When I first went to Japan, I had the strongest urge to speak French. As an English-speaking thinker, I was operating on the theory that I was in a foreign country, the only foreign language I know is French, therefore I should speak French. Actually, I had some sense this wouldn’t work, so I tried English. Here again either/or thinking held sway: I thought I should try English on people who looked non-Japanese. Well, answers like, "Habla Español?" and "Sprechen Sie Deutsch?" foiled these attempts, but I hadn’t yet learned that Japanese people can also speak English. Finally, I found a person who did not look Japanese sweeping away dry leaves in a Zen garden. Very slowly, in carefully enunciated English, I asked, "Do . . . you . . . speak . . . English?" The young man leaned down and said equally clearly, "Nearly . . . as . . . well . . . as . . . you . . . do." Polarized thinking can keep us apart and lead us in circles.

Another problem with a Western way of thinking comes as a result of the scientific revolution. In the West we are taught that we can know something if we use the correct procedure, if we prove it by means of the scientific method. But there is inherent in the scientific method the idea of hypothesis, a guess as to what may be true. You test an idea by using your senses to evaluate the hypothesis. If many observations support the original idea, you say something is true. For now. But science keeps changing its ideas about the nature of the universe. Repeated experimentation, better information from advances in technology, and insights that come to people in the middle of the night all modify "truth."

Unfortunately, many in our culture assume that the scientific method is the only way something can be proven to be true, that other so-called ways of knowing are lesser or completely wrong. My high school geometry teacher used that word. Often. In mathematics there may be only one right answer, but there are other ways of knowing. Today that statement is heretical, but before the scientific revolution people not only believed it, but experienced it. In fact many people experience other ways of knowing today. We exist much of the time beyond the realm of reason, outside the so-called proofs of the scientific method. I am nurtured by love. I am transported to joy by the intricacies and beauties of nature. I know the presence of my late husband at our daughter’s wedding. Friends in meeting sense the presence of God. These things cannot be proven by any rational system. But reason is not our only sense. Madeleine L’Engle says, "Our understanding (of Jesus and God) will not come in ordinary mathematical proofs or equations, but in flashes of the reality of love."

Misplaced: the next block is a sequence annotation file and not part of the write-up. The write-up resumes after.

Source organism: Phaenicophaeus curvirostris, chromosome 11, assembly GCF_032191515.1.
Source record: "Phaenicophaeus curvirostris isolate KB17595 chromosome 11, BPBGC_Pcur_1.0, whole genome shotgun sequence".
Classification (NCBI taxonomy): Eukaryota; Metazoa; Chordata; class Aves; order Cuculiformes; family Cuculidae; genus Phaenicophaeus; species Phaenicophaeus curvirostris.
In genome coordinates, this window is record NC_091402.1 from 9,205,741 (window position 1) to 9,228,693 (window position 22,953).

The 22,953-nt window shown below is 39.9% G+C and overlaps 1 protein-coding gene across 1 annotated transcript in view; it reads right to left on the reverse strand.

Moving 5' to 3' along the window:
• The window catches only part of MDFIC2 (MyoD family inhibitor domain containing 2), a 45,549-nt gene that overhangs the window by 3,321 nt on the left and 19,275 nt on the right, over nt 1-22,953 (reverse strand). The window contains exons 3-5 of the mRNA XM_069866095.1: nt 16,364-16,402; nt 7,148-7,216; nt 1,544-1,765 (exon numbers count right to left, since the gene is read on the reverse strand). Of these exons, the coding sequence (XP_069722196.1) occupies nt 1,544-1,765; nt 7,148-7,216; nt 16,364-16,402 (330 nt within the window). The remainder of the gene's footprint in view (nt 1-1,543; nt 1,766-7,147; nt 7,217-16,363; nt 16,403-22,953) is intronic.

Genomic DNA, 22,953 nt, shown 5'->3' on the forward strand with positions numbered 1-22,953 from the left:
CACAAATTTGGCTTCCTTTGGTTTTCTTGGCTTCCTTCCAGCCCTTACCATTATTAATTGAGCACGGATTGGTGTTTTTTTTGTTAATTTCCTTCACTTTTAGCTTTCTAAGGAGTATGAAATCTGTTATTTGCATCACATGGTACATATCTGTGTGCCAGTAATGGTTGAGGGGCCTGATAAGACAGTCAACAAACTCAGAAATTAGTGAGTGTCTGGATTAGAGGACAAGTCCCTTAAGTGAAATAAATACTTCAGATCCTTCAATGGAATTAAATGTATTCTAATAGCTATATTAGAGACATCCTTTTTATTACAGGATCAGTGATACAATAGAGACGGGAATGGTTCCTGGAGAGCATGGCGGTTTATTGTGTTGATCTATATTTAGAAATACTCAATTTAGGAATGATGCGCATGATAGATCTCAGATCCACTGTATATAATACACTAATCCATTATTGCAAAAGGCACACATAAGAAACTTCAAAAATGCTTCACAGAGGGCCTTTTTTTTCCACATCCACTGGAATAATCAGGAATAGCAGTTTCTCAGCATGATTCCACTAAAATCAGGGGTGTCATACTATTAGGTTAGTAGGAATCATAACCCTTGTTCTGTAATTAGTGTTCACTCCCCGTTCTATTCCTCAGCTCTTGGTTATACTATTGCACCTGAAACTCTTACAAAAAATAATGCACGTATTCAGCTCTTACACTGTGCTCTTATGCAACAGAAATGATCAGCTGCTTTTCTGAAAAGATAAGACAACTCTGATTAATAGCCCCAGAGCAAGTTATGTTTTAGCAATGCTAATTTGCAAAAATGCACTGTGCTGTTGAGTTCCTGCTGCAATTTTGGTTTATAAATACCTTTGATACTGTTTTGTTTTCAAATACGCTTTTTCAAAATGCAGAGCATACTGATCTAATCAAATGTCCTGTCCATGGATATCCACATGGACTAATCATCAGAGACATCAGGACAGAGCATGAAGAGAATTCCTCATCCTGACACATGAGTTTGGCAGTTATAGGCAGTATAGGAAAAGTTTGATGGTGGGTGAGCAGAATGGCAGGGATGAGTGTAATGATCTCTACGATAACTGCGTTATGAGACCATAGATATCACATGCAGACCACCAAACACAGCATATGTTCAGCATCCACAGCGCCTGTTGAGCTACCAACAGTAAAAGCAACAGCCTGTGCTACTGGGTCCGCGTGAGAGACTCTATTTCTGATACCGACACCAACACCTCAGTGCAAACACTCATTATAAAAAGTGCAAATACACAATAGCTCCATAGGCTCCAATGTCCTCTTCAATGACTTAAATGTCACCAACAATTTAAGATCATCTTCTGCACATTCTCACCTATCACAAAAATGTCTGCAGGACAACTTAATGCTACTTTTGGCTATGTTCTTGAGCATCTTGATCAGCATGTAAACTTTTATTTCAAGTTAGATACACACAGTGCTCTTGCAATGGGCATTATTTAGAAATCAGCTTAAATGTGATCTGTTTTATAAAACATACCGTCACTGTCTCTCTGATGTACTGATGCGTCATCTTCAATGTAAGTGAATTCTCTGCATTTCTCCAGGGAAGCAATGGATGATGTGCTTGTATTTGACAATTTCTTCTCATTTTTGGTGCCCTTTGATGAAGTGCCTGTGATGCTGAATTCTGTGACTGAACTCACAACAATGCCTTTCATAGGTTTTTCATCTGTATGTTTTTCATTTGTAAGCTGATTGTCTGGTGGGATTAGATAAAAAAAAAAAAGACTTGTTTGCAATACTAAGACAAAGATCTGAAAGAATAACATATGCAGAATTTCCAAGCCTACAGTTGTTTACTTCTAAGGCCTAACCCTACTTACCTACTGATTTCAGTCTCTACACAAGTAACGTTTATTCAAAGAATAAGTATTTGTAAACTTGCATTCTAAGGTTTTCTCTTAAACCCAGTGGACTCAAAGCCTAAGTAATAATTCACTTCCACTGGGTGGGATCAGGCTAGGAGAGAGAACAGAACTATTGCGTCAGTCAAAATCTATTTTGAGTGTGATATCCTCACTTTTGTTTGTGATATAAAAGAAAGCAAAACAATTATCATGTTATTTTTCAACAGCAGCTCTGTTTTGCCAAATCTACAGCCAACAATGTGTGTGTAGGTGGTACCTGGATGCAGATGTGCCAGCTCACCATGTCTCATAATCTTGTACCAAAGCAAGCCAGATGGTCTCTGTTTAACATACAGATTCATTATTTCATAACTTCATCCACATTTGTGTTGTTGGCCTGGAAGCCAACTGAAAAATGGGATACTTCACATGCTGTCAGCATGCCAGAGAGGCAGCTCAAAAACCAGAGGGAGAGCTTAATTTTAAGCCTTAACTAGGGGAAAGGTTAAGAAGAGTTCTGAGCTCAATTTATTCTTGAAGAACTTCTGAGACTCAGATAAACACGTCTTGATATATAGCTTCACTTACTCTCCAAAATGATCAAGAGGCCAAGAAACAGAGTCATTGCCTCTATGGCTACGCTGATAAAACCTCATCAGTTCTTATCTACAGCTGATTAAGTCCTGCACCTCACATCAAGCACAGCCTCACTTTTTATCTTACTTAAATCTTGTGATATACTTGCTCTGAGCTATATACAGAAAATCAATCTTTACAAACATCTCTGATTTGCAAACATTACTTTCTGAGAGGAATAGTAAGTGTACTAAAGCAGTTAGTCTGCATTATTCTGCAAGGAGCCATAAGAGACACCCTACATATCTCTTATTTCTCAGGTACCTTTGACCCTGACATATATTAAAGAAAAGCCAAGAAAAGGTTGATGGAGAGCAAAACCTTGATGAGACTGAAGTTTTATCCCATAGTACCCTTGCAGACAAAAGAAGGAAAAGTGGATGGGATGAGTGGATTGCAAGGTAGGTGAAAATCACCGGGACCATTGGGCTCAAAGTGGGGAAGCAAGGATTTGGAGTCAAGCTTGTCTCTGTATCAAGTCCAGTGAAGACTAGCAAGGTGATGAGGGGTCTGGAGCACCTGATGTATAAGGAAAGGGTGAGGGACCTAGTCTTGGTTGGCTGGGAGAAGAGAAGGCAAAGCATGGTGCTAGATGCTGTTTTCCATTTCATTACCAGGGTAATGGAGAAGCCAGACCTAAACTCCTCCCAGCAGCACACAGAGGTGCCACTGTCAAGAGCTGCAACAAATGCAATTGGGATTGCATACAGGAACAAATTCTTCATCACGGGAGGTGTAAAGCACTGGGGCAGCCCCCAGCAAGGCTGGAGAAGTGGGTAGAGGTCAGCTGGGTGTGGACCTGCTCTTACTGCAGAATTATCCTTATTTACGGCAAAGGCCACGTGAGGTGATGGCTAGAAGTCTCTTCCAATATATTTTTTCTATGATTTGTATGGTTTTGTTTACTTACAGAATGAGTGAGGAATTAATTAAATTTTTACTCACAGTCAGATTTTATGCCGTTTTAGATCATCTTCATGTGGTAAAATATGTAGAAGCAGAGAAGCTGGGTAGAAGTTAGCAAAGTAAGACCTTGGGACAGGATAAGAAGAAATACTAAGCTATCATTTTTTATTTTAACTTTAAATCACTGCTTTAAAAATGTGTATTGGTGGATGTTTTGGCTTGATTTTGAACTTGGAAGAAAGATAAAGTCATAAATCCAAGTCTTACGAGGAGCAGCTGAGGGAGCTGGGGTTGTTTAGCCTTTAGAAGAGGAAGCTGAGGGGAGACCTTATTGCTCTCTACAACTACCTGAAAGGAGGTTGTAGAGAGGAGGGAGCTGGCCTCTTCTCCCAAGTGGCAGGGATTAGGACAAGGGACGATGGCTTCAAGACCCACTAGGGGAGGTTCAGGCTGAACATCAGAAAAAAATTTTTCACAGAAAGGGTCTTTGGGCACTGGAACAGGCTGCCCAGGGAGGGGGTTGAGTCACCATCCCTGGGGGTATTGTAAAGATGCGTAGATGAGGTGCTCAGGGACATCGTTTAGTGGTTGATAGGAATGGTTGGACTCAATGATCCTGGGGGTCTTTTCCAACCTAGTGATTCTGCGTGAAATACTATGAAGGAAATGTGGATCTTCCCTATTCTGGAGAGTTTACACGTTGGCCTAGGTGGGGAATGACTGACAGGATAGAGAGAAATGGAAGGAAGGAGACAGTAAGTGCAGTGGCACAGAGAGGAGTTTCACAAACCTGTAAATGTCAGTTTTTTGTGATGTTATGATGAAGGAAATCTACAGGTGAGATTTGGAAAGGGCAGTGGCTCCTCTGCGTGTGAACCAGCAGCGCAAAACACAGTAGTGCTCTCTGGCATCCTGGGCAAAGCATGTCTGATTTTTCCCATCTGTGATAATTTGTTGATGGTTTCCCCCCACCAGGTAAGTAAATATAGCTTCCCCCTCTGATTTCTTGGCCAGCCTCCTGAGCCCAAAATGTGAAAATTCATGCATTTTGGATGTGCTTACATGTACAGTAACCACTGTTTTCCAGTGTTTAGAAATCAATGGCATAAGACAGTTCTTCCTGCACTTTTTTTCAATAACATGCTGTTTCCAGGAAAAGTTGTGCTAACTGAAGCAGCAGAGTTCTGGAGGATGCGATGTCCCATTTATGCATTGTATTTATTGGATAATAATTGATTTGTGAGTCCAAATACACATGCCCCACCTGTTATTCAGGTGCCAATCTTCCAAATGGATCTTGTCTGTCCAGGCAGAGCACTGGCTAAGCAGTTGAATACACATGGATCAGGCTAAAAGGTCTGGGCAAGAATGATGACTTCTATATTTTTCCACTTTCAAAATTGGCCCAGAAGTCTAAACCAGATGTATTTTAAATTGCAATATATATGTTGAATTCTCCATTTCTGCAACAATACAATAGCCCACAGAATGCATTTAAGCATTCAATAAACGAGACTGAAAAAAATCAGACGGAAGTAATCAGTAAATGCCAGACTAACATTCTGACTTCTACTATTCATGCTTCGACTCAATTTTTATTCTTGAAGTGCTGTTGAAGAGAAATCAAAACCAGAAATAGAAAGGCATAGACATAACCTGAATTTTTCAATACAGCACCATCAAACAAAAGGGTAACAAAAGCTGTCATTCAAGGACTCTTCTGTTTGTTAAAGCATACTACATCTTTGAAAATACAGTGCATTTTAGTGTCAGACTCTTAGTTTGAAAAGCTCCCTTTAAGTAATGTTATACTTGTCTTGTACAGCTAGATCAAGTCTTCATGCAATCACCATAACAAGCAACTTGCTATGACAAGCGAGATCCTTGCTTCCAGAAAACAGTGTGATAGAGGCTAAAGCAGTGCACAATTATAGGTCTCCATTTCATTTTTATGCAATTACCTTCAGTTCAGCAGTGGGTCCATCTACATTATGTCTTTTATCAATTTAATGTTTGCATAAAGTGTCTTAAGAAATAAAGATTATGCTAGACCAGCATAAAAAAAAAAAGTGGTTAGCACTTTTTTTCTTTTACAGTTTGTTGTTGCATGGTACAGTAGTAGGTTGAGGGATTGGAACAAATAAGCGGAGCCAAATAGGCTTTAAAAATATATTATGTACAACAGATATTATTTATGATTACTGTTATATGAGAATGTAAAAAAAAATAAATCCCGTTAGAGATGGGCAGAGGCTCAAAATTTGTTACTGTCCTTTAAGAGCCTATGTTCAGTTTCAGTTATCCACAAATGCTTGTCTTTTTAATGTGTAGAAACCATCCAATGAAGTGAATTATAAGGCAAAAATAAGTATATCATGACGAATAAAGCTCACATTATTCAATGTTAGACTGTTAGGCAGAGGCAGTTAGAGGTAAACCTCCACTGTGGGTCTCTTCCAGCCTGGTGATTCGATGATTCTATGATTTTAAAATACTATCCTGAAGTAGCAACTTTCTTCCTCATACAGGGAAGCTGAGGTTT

So much for geometry.

Quakerism itself can heal our divisions. We can be one people by knowing our history, whole-heartedly entering the experience of other Friends and trusting that experience, by being faithful to our calling to be Friends of Truth.

The middle of the 17th century was a time of great zeal and religious seriousness in England. In most of the country, villages were dominated by two forces, secular power through the lord of the manor and religious orthodoxy through the clergy in the parish church. Things were different in the northwestern part of the country. One clergyman served many churches, so there were fewer to stamp out radicalism. There were fewer resident landowners; small farmers saw themselves as free people and free thinkers. Many in Westmoreland stopped attending church, started meeting in homes with their own preachers, and often worshiped in silence. They called themselves Seekers.

By 1652, George Fox had been a traveling preacher for several years. On Pendle Hill, he received from God a clear sense of direction and mission. It brought him to the Westmoreland Seekers. He went first to Brigflatts, where people were interested in his message, but slightly alarmed by his unorthodox, that is zealous, behavior. Richard Robinson, the local blacksmith, agreed to provide George Fox a bed for the night, but locked him in the room just to be on the safe side. On nearby Firbank Fell, Fox preached that Christ’s Spirit was available to all and that if people allowed themselves to be led by that Spirit, a new world of peace and righteousness would ensue. Many were convinced that day, recognizing the word of God and receiving it with joy and amazement. A large number of ministers emerged from this gathering. Fox then traveled farther west where he met Margaret and Thomas Fell. Their home, Swarthmore Hall, became the base of the Quaker mission.